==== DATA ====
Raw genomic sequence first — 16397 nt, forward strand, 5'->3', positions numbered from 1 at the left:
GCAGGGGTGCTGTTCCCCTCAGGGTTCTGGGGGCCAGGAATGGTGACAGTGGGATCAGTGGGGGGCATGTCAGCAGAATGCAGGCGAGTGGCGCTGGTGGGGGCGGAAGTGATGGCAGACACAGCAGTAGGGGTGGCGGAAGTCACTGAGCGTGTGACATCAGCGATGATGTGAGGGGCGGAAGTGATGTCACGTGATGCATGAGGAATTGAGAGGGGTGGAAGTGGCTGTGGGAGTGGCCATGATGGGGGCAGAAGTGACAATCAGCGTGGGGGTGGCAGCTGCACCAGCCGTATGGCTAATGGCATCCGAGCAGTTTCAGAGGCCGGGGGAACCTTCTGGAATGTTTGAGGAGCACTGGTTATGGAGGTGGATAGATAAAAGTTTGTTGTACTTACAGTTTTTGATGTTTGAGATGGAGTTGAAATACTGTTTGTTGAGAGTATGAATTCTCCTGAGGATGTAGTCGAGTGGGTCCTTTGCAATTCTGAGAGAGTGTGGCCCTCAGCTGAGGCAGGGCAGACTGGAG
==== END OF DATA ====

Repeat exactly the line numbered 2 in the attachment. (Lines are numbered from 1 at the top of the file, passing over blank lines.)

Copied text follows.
GCAGGGGTGCTGTTCCCCTCAGGGTTCTGGGGGCCAGGAATGGTGACAGTGGGATCAGTGGGGGGCATGTCAGCAGAATGCAGGCGAGTGGCGCTGGTGGGGGCGGAAGTGATGGCAGACACAGCAGTAGGGGTGGCGGAAGTCACTGAGCGTGTGACATCAGCGATGATGTGAGGGGCGGAAGTGATGTCACGTGATGCATGAGGAATTGAGAGGGGTGGAAGTGGCTGTGGGAGTGGCCATGATGGGGGCAGAAGTGACAATCAGCGTGGGGGTGGCAGCTGCACCAGCCGTATGGCTAATGGCATCCGAGCAGTTTCAGAGGCCGGGGGAACCTTCTGGAATGTTTGAGGAGCACTGGTTATGGAGGTGGATAGATAAAAGTTTGTTGTACTTACAGTTTTTGATGTTTGAGATGGAGTTGAAATACTGTTTGTTGAGAGTATGAATTCTCCTGAGGATGTAGTCGAGTGGGTCCTTTGCAATTCTGAGAGAGTGTGGCCCTCAGCTGAGGCAGGGCAGACTGGAG